Odor and Nutrient Management Newsletter

Spring 1999

DNR Manure Certification Update

by Kevin Baskins, Information Specialist, Iowa Department of Natural Resources

DES MOINES — Producers will be allowed to spread manure this spring without having a manure applicator certification or manure management plan, but will have to comply with new separation distances required by law (House File 2494) passed last year.

Final rules have not yet been adopted for the manure applicator certification program which impacts many producers with livestock confinement operations. It is anticipated that the certification process will begin sometime after the March 15, 1999 meeting of the Environmental Protection Commission, when adoption of rules will be considered. The DNR is working with Iowa State University to develop training for both commercial and site manure applicators.

Producers have until July 1, 1999 to submit new or revised manure management plans if they have had abbreviated plans in the past.

"Producers need to base their application rate on crop nitrogen use and follow environmentally sound practices," said Wayne Farrand, supervisor of the DNR’s Wastewater Section.

For additional information, please see "Who Needs to File Manure Plans" located in this issue.

Producers do need to incorporate or inject liquid manure within 24 hours if it is applied within 750 feet of a business, church, school, public use area or residence not owned by the confinement owner.

The 750-foot separation does not apply if:

  • the manure is produced by a small animal feeding operation defined as less than 400,000 pounds of animal weight capacity for cattle or 200,000 pounds (1,333 head of finishing hogs) of animal weight capacity for other species; or
  • the operator has a written waiver from the person owning a residence within 750 feet of where the manure application is taking place.

Producers are also reminded that existing law prohibits manure from being applied within 200 feet of a designated area unless it is injected or incorporated in 24 hours. A designated area is any known drinking water well, sinkhole or a cistern, abandoned well, unplugged agricultural drainage well, surface tile inlet leading to an agricultural drainage well, farm pond or a public or privately owned lake. The 200-foot requirement does not apply if permanent vegetation exists for 50 feet surrounding the designated area and that area is not used for manure application.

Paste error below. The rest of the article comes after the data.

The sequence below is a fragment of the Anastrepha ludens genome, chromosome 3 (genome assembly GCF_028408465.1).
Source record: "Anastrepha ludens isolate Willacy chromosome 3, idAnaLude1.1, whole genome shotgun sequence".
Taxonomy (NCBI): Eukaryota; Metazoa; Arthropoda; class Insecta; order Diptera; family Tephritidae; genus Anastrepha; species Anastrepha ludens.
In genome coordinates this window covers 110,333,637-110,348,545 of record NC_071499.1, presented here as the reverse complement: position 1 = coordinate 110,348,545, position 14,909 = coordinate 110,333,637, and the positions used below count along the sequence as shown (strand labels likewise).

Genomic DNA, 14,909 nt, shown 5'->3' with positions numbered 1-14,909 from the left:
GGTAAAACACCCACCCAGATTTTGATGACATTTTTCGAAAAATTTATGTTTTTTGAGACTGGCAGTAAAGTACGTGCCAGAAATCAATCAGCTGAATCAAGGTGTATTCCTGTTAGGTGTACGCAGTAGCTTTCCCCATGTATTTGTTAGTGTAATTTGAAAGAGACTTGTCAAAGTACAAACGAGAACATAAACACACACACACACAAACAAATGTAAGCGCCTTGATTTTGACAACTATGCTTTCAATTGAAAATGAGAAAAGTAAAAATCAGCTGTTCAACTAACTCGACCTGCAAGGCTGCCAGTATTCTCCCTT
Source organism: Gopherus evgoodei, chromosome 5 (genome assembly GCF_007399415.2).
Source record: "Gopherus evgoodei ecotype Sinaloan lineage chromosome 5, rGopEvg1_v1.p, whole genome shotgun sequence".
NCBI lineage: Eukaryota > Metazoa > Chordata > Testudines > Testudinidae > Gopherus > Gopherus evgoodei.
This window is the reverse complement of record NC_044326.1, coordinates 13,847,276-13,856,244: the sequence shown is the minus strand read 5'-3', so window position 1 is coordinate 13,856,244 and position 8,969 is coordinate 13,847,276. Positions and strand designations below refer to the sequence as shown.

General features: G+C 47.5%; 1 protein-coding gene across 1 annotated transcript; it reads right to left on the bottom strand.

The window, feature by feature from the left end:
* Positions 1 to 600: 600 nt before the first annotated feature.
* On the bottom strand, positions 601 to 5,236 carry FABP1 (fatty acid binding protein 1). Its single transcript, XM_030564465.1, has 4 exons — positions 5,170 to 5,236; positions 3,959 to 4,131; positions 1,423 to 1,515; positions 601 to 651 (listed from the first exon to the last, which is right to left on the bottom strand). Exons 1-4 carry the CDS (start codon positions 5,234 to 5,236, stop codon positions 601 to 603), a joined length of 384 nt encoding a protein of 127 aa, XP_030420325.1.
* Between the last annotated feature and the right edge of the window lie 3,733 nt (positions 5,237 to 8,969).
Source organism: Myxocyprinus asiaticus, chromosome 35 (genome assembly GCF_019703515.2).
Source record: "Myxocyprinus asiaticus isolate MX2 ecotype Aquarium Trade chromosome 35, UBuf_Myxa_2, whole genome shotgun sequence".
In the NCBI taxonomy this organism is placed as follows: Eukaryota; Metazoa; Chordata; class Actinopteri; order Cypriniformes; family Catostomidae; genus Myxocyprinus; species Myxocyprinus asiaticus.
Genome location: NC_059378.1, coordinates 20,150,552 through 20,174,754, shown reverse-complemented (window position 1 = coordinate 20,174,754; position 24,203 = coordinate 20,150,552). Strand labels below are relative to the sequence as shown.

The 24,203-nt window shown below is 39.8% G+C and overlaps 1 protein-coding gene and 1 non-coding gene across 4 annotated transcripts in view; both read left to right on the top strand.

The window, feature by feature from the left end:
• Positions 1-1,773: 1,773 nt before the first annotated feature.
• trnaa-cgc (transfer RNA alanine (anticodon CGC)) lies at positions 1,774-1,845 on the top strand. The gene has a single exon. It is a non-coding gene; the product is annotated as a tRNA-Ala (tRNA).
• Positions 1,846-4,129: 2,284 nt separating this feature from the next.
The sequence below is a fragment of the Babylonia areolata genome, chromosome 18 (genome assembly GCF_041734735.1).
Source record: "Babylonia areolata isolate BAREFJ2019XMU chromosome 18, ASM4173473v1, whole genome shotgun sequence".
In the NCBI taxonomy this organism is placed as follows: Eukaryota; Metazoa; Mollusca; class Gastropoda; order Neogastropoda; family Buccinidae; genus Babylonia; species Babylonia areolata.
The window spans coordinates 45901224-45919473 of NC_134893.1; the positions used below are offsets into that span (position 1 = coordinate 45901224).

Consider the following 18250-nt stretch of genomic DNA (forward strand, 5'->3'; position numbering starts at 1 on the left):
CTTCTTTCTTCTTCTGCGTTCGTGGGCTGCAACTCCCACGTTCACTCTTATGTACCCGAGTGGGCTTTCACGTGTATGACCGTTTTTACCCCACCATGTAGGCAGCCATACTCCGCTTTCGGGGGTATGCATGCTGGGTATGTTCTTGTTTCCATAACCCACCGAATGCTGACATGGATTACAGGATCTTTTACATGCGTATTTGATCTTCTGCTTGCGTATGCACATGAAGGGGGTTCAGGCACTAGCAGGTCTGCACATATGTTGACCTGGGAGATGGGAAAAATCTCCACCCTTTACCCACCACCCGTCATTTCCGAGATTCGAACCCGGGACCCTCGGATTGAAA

For more information, contact the following DNR offices:

  • Jerry Rattenborg at Field Office 1 in Manchester, call (319) 927-2640,
  • William Jinkinson at Field Office 2 in Mason City, call (515) 424-4073,
  • Barbara Lynch at Field Office 3 in Spencer, call (712) 262-4177,
  • Chuck Corell at Field Office 4 in Atlantic, call (712) 243-1934,
  • Jim Stricker at Field Office 5 in Des Moines, call (515) 281-9069,
  • Allan Goldberg at Field Office 6 in Washington, call (319) 653-2135, or
  • Wayne Farrand at the Environmental Protection Division in Des Moines, call (515) 281-8877.

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Iowa Manure Matters: Odor and Nutrient Management is published by Iowa State University Extension, with funding support from the USDA Natural Resource Conservation Service through Cooperative Agreement No. 74-6114-8-22. To subscribe or change the address of a current subscription, write to Angela Rieck-Hinz, 2104 Agronomy Hall, Iowa State University, Ames, Iowa, 50011-1010 or call 515-294-9590, fax 515-294-9985 or email: amrieck@iastate.edu. Please indicate you are inquiring about the Odor and Nutrient Management Newsletter. The newsletter's coordinators are Angela Rieck-Hinz, extension program specialist, Department of Agronomy, Wendy Powers, environmental extension specialist, Department of Animal Science, and Robert Burns, Department of Agricultural and Biosystems Engineering; the editor is Jean McGuire, the subscription manager is Rachel Klein, the production designer is Beth Kroeschell, and the web page designer is Liisa Jarvinen.

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